Improve Reliability with Fewer PMs?
“We have a 90% PM to CM ratio.” “Most of our maintenance is proactive, not reactive.” Sounds great, doesn’t it? They must really have their act together. They’re really embracing maintenance best practices.
Not so fast.
Sometimes, in the quest for improvement, we go too far in one direction. Preventive maintenance is essential to the life of your equipment – and your bottom line – so more must be better, right? Not necessarily.
It is easy to get caught up creating PMs in response to each new maintenance scenario. By doing so, it seems that the PM to CM ratio should continue to increase, allowing the vast majority of maintenance to be scheduled – performed at a lower cost and in a less-intrusive manner. Unfortunately, the reality is often different.
Quite frequently, disrupting equipment to perform maintenance causes a new problem, resulting in corrective or emergency maintenance that otherwise would not have been needed. Thus, you now have two or more maintenance incidents (the PM and subsequent CM), whereas you would have had none if the PM was not performed at all.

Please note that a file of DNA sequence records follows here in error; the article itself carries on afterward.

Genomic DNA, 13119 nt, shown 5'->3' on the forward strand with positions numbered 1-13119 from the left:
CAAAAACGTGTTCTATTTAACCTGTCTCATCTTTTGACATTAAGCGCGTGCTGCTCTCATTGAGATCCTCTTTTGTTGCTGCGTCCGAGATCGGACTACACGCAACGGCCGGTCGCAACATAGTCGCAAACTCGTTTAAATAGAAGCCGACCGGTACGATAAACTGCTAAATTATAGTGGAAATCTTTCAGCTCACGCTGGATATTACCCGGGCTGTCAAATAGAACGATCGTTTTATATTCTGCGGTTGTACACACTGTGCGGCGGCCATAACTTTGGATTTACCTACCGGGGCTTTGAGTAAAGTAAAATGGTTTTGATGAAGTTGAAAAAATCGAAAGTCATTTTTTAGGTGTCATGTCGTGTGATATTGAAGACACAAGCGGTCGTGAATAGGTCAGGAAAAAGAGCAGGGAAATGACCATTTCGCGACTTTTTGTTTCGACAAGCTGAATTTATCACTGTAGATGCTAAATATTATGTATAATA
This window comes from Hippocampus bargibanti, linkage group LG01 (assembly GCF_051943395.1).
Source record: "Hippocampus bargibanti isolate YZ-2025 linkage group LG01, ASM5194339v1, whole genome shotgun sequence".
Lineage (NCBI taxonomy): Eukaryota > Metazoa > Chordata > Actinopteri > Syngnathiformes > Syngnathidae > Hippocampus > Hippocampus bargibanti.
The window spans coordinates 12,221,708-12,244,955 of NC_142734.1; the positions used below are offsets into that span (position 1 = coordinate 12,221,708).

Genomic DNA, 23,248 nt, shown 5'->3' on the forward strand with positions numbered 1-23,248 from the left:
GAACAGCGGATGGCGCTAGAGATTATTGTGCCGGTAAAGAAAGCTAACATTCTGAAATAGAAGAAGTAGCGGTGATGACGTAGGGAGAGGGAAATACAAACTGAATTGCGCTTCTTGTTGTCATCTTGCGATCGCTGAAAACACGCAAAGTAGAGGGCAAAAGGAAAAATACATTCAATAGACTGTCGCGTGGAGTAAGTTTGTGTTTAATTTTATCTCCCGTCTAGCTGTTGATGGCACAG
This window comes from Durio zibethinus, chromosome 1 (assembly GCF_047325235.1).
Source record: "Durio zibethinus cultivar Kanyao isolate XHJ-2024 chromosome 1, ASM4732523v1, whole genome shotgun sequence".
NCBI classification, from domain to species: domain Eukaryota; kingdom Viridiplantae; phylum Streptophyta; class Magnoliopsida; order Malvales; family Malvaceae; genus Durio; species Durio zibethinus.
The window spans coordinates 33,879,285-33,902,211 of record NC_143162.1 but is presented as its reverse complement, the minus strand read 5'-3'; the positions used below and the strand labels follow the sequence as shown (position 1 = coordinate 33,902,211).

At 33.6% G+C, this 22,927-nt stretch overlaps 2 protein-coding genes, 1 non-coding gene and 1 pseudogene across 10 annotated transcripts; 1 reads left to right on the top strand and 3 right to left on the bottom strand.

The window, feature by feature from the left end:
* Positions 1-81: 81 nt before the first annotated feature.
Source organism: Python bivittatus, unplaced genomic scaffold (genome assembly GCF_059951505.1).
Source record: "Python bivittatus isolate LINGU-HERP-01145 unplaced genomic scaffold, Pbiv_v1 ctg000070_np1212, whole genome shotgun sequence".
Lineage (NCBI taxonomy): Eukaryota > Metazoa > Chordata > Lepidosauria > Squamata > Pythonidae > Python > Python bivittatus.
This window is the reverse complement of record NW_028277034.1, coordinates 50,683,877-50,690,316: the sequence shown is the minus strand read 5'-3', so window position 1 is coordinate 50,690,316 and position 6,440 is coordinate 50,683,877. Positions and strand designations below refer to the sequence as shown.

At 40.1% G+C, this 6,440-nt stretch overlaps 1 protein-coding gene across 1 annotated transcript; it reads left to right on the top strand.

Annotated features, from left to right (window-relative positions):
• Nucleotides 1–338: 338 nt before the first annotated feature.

This is not an excuse to avoid preventive maintenance altogether. That would be akin to never changing the oil in your car for fear something else might go wrong. However, we encourage you to find the right balance for each equipment class. Manufacturers often provide suggested maintenance schedules. Such recommendations make an excellent starting point, but must be tempered with your engineers’ expertise and equipment history.
Additionally, extensive research has shown that there are six common equipment failure patterns – not just one. A very small percentage of failures increase over time; in fact, most are likely to occur during the initial break-in period – or just after major maintenance/overhaul – the “infant mortality” pattern. This makes the case for:
- Condition-based monitoring and predictive (not just preventive) maintenance
- Accurate data collection and review to facilitate continuous improvement
Photo courtesy of Allied Reliability, Inc.
Overall, simple logic prevails: if you’re spending more on preventive maintenance than you’re saving in reduced failures, it’s time to update your PM program.
The below article provides much more detail, as well as some excellent recommendations: